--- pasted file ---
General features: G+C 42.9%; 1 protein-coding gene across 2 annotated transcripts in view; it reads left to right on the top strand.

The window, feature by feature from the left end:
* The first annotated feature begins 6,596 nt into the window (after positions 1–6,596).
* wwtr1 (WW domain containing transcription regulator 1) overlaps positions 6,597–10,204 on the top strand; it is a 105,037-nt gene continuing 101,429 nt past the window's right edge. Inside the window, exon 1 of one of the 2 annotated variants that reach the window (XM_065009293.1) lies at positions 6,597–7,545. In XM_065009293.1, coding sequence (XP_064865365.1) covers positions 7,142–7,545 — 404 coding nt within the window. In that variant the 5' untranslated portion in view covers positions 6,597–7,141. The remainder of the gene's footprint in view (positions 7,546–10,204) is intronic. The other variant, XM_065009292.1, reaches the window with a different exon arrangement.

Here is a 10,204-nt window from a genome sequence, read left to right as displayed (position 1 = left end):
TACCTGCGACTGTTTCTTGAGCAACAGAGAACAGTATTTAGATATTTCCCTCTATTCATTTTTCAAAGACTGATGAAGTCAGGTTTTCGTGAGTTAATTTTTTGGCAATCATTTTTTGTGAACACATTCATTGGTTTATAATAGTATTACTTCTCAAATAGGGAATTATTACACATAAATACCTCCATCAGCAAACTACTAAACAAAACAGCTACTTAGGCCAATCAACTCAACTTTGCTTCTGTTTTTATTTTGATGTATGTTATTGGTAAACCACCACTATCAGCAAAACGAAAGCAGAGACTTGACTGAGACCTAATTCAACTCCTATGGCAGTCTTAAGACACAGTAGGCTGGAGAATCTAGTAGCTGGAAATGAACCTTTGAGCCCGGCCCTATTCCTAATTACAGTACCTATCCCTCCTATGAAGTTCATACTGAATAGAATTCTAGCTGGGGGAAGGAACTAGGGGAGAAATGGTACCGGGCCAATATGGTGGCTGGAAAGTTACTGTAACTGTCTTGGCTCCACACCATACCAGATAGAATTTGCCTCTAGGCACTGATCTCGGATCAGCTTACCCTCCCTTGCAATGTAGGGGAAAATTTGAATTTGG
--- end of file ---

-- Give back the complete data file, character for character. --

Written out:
General features: G+C 42.9%; 1 protein-coding gene across 2 annotated transcripts in view; it reads left to right on the top strand.

The window, feature by feature from the left end:
* The first annotated feature begins 6,596 nt into the window (after positions 1–6,596).
* wwtr1 (WW domain containing transcription regulator 1) overlaps positions 6,597–10,204 on the top strand; it is a 105,037-nt gene continuing 101,429 nt past the window's right edge. Inside the window, exon 1 of one of the 2 annotated variants that reach the window (XM_065009293.1) lies at positions 6,597–7,545. In XM_065009293.1, coding sequence (XP_064865365.1) covers positions 7,142–7,545 — 404 coding nt within the window. In that variant the 5' untranslated portion in view covers positions 6,597–7,141. The remainder of the gene's footprint in view (positions 7,546–10,204) is intronic. The other variant, XM_065009292.1, reaches the window with a different exon arrangement.

Here is a 10,204-nt window from a genome sequence, read left to right as displayed (position 1 = left end):
TACCTGCGACTGTTTCTTGAGCAACAGAGAACAGTATTTAGATATTTCCCTCTATTCATTTTTCAAAGACTGATGAAGTCAGGTTTTCGTGAGTTAATTTTTTGGCAATCATTTTTTGTGAACACATTCATTGGTTTATAATAGTATTACTTCTCAAATAGGGAATTATTACACATAAATACCTCCATCAGCAAACTACTAAACAAAACAGCTACTTAGGCCAATCAACTCAACTTTGCTTCTGTTTTTATTTTGATGTATGTTATTGGTAAACCACCACTATCAGCAAAACGAAAGCAGAGACTTGACTGAGACCTAATTCAACTCCTATGGCAGTCTTAAGACACAGTAGGCTGGAGAATCTAGTAGCTGGAAATGAACCTTTGAGCCCGGCCCTATTCCTAATTACAGTACCTATCCCTCCTATGAAGTTCATACTGAATAGAATTCTAGCTGGGGGAAGGAACTAGGGGAGAAATGGTACCGGGCCAATATGGTGGCTGGAAAGTTACTGTAACTGTCTTGGCTCCACACCATACCAGATAGAATTTGCCTCTAGGCACTGATCTCGGATCAGCTTACCCTCCCTTGCAATGTAGGGGAAAATTTGAATTTGG